News Center Maine shares that Maine's CDC and Maine Forest Service, are warning of the return of the dreaded browntail moth caterpillars, whose tiny hairs act like poison ivy and can cause itching and serious breathing problems.

When I was a kid, playing with caterpillars, daddy long legs and salamanders was what we did for fun. Now I'm afraid of these little critters. The worst part is that you don't even have to pick up one up to get whacked. Their little hairs go airborne and land on your skin or clothes and once you've made contact the itching begins. If you breath in their poisonous hairs you could have a very difficult time breathing.

These little monsters are no joke, so take a look at this picture and show it to your kids too. This is not the guy you want to collect to put in an old spaghetti jar with some grass and leaves. Those orange dots and spikes mean he's not to be tangled with.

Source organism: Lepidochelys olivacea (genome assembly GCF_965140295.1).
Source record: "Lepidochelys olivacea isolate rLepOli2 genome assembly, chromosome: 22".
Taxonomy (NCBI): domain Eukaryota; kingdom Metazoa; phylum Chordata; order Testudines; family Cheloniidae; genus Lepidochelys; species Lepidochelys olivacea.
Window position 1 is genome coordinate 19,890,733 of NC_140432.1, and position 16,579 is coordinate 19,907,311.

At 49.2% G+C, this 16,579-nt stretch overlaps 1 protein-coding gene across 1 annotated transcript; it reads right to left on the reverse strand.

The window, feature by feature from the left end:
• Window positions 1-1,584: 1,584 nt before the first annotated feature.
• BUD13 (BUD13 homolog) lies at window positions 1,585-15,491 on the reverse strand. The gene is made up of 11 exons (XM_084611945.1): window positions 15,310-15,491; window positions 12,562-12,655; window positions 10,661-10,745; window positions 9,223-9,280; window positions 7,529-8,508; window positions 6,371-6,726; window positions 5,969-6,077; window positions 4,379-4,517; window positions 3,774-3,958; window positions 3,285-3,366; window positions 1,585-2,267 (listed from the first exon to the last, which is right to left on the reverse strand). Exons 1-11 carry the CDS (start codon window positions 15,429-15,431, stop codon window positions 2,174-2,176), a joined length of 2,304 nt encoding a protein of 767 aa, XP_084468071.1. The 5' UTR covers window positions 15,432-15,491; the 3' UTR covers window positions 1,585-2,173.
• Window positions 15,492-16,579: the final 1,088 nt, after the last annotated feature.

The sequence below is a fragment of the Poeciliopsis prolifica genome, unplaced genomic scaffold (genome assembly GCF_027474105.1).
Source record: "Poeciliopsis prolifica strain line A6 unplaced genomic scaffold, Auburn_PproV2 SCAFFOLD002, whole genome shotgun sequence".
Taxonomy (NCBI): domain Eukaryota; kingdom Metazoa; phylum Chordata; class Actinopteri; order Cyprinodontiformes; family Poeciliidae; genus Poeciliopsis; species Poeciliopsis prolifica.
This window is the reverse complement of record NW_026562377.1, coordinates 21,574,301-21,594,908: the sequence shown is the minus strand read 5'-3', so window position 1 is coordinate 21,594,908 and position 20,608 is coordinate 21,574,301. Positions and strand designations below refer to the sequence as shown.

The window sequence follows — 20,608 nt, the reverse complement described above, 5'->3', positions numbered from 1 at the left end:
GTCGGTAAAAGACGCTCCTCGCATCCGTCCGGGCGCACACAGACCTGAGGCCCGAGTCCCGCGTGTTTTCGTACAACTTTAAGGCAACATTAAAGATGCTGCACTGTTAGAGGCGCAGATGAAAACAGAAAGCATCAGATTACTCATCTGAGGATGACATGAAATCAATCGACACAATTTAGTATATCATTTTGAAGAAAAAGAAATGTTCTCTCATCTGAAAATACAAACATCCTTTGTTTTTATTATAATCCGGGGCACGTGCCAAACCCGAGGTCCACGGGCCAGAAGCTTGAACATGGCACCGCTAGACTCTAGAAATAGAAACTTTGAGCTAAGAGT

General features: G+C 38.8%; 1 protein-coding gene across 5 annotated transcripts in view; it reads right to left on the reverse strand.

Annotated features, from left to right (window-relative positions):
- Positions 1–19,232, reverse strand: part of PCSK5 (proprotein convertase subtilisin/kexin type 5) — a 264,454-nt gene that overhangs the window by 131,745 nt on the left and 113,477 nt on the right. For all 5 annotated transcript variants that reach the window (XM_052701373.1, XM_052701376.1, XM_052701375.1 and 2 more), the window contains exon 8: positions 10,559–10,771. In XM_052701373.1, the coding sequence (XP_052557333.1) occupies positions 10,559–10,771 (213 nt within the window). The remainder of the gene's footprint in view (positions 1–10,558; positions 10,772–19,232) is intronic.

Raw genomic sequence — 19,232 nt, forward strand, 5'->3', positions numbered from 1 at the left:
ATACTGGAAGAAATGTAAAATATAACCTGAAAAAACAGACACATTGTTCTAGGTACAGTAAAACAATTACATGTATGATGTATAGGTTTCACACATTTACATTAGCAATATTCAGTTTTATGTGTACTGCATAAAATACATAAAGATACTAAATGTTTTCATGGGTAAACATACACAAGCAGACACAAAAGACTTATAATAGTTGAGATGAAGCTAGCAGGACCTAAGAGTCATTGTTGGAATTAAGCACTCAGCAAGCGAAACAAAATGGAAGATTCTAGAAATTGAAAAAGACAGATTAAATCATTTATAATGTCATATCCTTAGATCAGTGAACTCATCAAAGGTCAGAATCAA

Getty Images

Maine.gov has some great advice for us to avoid the effects of the browntail moth caterpillar. The Coronavirus has many of us at home, so we are working and playing outdoors:

  • Don't dry your laundry outdoors during June and July when the browntail moth fur is flying.
  • Cover up like it's black fly season; long sleeved shirts, long pants, a hat, grandma's scarf, whatever you can find to cover your skin.
  • If you're playing or working outside, keep your face mask on to prevent breathing in the hairs.
  • Set out a sprinkler or hose down an area where you plan to work or play to keep the hairs from becoming airborne.

The hairs don't mellow much with time and weather. Last fall's leaves are probably full of these buggers, so be careful while doing yard clean up. The hairs are toxic for up to three years. Suckaroo.

So, a reminder: browntail moth caterpillars are dark brown with white stripes running up their sides and they have two reddish-orange dots on their back. The young ones might not have the white stripes, but they will have the dots.